It takes a few hours for you to go through the photos, tweaking the best ones for a better composition, then sending them to the editor for a review. Dinner is being served in the cafeteria, so you head down there for something hot to eat, passing by the common area to get to the moderately sized dining hall. A group of your colleagues already have a table, chatting nonchalantly. After getting a tray of food, you join them, settling on the end of the bench.
You had maybe only had a couple of bites before you hear loud swearing echoing through the halls, and with it, yipping. A blur of white bursts from the doorway, a fox bolting from three pursuers, its claws slipping on the faux wood floor as it spots you. It serpentines away from one of the scientists’ clutches, bounding over to where you sit and hiding between your legs.
“The little bastard bolted inside as soon as I opened the door!” You recognize the scientist gasping, it’s one of the dudes who studies the movement of icebergs.
The fox hisses at him, tail puffing out like someone rubbed a balloon on its fur. With a sigh, you bend over and pick it up, expecting it to immediately try to wriggle out of your grasp. To your surprise, the fox seems satisfied to be held, its little chest heaving with panting breath. It doesn’t seem too heavy, you realize as you pat its back and whisper soothing words. Your pace picks up as you head down the hallway, towards the nearest exit. As soon as it sees the door, though, all hell breaks loose as it kicks and shimmies wildly enough to escape your arms, running a few paces away.
“I might not be a zoologist, but this can’t be normal fox behavior,” you say to the nearest person, one of the wildlife researchers who followed you out of the cafeteria.
“Definitely not,” she agrees, tucking a stray piece of blond hair away from her face. “Something is off with our little friend here, why don’t we try taking him to the lab?”
You make a clicking sound, approaching him like you would a stray cat, gentle, slow, but the fox retreats further, making angry yips at your near betrayal. Losing patience, you stand, remembering how it followed you all the way to the base, and start walking towards the lab on your own. You can hear a panic yelp, something like I didn’t mean it! and sure enough, the scratches of claws against the floor following closely as the fox scrambles to rush after you.
Murmurs from the others reach your ears as you briskly walk back through the cafeteria, a click of a camera shutter sounding as one of your fellow photographers snaps a picture. You step into the next hall, stopping in front of the vet’s lab for the biologist to unlock for you. She slides her card through the reader and the glass doors open with a hiss, a blast of slightly colder air sinking around your ankles like mist.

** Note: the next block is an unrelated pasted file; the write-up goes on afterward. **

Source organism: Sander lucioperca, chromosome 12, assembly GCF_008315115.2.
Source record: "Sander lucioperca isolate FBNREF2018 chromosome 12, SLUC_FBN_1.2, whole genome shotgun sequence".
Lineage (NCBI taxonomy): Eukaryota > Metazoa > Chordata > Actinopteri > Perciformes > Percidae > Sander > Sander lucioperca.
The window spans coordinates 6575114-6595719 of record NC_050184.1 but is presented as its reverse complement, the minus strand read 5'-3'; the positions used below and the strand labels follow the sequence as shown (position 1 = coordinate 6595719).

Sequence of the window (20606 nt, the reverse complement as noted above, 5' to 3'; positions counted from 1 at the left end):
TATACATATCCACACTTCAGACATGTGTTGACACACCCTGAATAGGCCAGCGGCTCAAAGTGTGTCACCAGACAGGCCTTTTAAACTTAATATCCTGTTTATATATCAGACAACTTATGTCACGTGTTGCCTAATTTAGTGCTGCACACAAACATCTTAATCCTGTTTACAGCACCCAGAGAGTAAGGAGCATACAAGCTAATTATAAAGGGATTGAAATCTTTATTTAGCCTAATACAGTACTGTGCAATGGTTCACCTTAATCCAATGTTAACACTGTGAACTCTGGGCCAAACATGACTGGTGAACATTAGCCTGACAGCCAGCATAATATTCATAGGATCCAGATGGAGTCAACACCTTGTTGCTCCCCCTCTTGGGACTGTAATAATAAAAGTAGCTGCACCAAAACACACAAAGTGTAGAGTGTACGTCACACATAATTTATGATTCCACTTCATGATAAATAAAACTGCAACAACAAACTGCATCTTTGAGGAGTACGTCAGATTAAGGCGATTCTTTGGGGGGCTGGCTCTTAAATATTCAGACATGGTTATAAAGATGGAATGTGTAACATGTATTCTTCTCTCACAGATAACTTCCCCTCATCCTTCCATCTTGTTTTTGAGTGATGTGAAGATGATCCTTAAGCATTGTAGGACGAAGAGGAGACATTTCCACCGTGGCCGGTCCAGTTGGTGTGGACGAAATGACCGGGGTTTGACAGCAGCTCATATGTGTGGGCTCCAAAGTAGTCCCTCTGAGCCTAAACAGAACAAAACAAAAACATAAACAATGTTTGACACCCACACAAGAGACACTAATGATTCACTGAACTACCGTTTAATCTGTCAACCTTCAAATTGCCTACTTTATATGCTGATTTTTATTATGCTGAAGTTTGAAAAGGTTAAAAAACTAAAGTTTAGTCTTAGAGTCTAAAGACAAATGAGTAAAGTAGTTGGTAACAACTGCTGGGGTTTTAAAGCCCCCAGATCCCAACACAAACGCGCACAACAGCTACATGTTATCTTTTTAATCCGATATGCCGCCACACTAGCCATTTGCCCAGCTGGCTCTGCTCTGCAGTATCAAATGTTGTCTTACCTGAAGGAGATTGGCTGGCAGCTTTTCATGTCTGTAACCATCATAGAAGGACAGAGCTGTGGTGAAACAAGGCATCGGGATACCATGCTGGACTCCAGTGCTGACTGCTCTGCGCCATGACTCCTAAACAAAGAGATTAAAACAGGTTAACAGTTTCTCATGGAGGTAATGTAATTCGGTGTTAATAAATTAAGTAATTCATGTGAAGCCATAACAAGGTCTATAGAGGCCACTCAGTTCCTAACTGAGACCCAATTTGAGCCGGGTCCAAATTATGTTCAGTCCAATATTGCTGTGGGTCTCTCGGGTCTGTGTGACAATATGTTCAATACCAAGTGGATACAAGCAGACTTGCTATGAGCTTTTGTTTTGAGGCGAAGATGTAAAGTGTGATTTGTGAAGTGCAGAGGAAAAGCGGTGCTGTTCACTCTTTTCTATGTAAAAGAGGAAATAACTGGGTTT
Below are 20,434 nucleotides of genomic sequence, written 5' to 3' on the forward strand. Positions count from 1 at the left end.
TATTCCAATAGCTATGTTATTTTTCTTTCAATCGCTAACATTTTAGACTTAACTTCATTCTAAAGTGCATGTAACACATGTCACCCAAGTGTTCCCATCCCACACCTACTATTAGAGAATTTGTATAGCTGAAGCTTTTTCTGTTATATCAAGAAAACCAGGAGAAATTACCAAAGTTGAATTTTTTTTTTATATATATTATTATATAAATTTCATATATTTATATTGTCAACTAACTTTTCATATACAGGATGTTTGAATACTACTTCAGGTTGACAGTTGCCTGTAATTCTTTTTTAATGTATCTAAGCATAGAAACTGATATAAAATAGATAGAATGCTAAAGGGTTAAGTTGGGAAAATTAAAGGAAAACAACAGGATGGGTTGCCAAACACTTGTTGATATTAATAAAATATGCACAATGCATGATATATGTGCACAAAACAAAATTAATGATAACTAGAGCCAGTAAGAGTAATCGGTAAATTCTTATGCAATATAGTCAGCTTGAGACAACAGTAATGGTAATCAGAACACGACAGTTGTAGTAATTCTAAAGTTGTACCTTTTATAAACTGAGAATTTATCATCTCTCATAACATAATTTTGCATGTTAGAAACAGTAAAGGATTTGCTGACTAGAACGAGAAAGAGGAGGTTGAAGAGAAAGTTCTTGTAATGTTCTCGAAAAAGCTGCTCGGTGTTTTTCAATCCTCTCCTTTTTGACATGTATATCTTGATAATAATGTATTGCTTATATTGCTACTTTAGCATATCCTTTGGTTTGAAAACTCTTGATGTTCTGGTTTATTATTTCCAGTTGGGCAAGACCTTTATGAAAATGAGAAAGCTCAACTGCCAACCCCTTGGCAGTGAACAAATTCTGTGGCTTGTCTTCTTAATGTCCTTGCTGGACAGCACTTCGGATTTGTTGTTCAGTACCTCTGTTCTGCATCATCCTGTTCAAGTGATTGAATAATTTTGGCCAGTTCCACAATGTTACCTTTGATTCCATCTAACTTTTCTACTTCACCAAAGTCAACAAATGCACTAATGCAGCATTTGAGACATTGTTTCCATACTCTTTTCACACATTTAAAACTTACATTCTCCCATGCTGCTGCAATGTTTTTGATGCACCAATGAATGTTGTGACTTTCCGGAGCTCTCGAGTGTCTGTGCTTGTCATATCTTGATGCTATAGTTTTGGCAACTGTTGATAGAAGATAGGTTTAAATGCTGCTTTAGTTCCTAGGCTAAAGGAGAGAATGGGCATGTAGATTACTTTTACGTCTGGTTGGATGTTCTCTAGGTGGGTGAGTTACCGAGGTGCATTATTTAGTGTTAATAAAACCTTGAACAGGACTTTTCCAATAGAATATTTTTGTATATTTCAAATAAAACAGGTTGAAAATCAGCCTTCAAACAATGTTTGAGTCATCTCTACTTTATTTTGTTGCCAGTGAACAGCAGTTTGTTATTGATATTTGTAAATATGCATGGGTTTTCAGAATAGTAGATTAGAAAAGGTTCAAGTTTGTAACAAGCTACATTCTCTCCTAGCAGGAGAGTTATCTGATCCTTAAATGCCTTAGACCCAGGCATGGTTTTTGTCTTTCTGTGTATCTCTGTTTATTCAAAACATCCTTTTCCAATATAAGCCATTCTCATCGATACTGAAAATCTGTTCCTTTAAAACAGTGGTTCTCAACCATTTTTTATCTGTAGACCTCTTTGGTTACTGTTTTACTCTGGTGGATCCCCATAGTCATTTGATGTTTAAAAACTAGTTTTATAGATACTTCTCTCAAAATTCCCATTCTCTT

“In we go!” The biologist chirps, throwing on one of the lab coats hanging on the wall. “Can you put him on the table for me?”
“How do you know he’s a boy?” You ask, bending over and lifting him up. The fox squawks indignantly, but allows you to hold him again.
“I can see just about all I need to when you’ve got him like that,” she snorts, picking up a stethoscope and adding it to the tray of tools she has set out.
“Oh.” You place him gently on the ratty but clean pillow, petting his head in a soothingly as he suspiciously eyes the tray the biologist wheels over.
“Alright, handsome,” she says, pulling on a pair of rubber gloves, “let’s see what’s up with you.”
No more tantrums, surprisingly. Your fox seems to accept his fate, though you can tell he’s sullen about it. He opens his mouth obediently when the biologist checks his teeth, he rolls over to his back so she can listen to his heart, he stays still as he can while she looks into his ears, and so on. Every so often, he’ll look at you with a pouting glare, but never outright acts up.
“He seems healthy,” the biologist says, writing something down in scribbling handwriting. “The only thing I can think of is if he’s one of those domestic breeds.”
“What would a domestic fox be doing this far from civilization?” You ask, frowning as you stroke the spot between his ears.
“No idea. Maybe his owners realized he was more trouble than they bargained for and dumped him out in the wilderness. Happens more often than not.” She shrugs, putting her tools away and disposing of the dirty pieces.
“So what do we do? If he can’t hunt for himself, he needs to stay with us.”
“I agree. Until we can contact a safe zoo or sanctuary, he needs to be monitored here.”